Put big guys in jail
Corruption is alive and well, unaffected by President Duterte’s avowal to end it. A vow he made in his campaign for the presidency. A vow he promised he’d succeed at within his first six months of office. A promise he has failed to achieve.
Now he’s revived his vow. He’s got 19 months, not just six, to achieve it. Maybe this time he’ll be more effective.
But he won’t, unless—and it’s a big unless—some big guys go to jail. Not just kicked out of office, not just transferred elsewhere, but put in jail, without bail. If the case is weak, well, there are plenty of people in jail where substantial proof of crime is not there. This should be the case for erring officials from PhilHealth to Customs to Immigration and beyond. DPWH is also in the news lately.
According to the World Prison Brief, there are some 215,00 Filipinos in jail, including pre-trial detainees. Only a handful are what I’d call influential or those who committed large-scale theft of public money.
Take the P10-billion pork barrel scam, for example. Its alleged mastermind, Janet Lim-Napoles, remains in jail, while the senators allegedly involved were released on bail or due to “health considerations.” There are plenty of poor and sickly people in jail. There’s no compassion for them. So, as it now stands, why on earth wouldn’t you steal? The practical message is, if you’re going to steal, make it big. It’s the big, influential ones that escape.
Isn’t justice portrayed as a woman with a blindfold? Maybe in the Philippines she uses it as a mask, so she doesn’t have to explain her biased actions. Am I being unfair? Certainly there are many fine judges and criminal lawyers, but there are enough, too, that give the Philippine court system a bad name.
The good news is that the President is not corrupt. There’s been no accusation, no suspicion that he is. So he’s setting an example his subordinates should follow.
The secret to combating plunder is transparency. So if the President is serious (I think he is in his intent), he has to force the passage of laws that would strengthen the country’s anti-corruption measures and improve transparency in government transactions. The first is the Freedom of Information Act (FOI), which has been languishing in Congress since the early 1990s. One has to wonder why. While Mr. Duterte’s second executive order is on FOI, this does not have the strength of a law, and doesn’t seem to have been adhered to. A recent example is the Office of the Ombudsman limiting access to SALNs.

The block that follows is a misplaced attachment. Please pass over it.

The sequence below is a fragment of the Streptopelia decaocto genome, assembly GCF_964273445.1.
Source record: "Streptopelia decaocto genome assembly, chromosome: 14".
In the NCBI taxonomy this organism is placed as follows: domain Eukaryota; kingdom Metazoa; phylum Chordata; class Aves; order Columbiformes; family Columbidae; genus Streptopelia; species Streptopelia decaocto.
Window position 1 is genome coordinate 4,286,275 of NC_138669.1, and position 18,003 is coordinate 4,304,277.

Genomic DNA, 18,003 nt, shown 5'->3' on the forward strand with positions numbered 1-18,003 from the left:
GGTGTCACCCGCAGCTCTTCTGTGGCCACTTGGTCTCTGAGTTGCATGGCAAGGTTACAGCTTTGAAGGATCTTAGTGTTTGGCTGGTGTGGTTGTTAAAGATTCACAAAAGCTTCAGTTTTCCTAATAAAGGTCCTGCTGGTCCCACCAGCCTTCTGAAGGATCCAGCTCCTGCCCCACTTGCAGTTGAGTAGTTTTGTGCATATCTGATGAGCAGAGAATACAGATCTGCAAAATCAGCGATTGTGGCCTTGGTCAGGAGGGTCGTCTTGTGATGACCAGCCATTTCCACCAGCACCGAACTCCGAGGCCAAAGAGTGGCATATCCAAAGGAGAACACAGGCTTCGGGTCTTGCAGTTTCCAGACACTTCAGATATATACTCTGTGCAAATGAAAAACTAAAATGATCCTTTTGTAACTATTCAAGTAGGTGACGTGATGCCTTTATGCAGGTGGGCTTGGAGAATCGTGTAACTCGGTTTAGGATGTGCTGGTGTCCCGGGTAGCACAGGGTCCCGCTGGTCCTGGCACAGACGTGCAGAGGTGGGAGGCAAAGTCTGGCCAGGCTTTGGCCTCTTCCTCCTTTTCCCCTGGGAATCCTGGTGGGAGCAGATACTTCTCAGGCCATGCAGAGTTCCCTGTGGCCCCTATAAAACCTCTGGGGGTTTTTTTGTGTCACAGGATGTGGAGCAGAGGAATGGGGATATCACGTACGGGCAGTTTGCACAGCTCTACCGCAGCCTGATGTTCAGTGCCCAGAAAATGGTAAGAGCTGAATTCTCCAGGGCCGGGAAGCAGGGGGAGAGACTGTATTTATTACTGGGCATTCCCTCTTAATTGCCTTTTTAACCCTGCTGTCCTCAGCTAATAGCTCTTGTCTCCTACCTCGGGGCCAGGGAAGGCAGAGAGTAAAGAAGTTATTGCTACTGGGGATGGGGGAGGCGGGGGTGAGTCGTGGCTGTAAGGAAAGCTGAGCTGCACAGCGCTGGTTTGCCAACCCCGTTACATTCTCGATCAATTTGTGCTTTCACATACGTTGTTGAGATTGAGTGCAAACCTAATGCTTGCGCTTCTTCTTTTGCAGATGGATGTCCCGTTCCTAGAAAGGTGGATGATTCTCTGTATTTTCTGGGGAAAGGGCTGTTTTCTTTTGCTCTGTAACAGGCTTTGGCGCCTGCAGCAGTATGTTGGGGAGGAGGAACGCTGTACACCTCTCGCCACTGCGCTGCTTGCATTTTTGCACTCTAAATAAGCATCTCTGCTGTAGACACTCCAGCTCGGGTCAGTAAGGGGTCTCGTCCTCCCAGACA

The process should be made fully transparent all the way from the request for bids to the awarding of contracts. So it’s heartening to see that Secretary Mark Villar is starting that in the DPWH. He has ordered the livestreaming of biddings for infrastructure projects. Villar has also allowed authorized observers to monitor the procurement process online. It’s a good start. Tied to this is the need to go digital. You can’t bribe a computer.
The Bureau of Customs (BOC) is also moving in the right direction on this. With funding and assistance from the World Bank, the BOC is digitalizing its systems through a Customs Modernization Project (CMP) that will reduce transaction costs and enhance the predictability and transparency of processes.
Then there’s the measure proposing the lifting of bank secrecy. The Philippines is one of only three countries (Lebanon and Switzerland are the other two) with such a draconian, protective-of-criminals law. The bill remains pending in Congress despite being backed by the Department of Finance and the Bangko Sentral ng Pilipinas. And by Peter Wallace, who had money stolen because his bank couldn’t release account details of the thief to stop withdrawal of the money.
The National Tax Research Center wants the bill’s approval to strengthen the government’s measures against tax evaders and money launderers. The bill amending the Anti-Money Laundering Act should be signed into law.
Don’t we all want to join the President and crack down on the crooked and influenced? Talking to him, I can sense that’s certainly his intent. Let’s wish him success in a venture without success to date.
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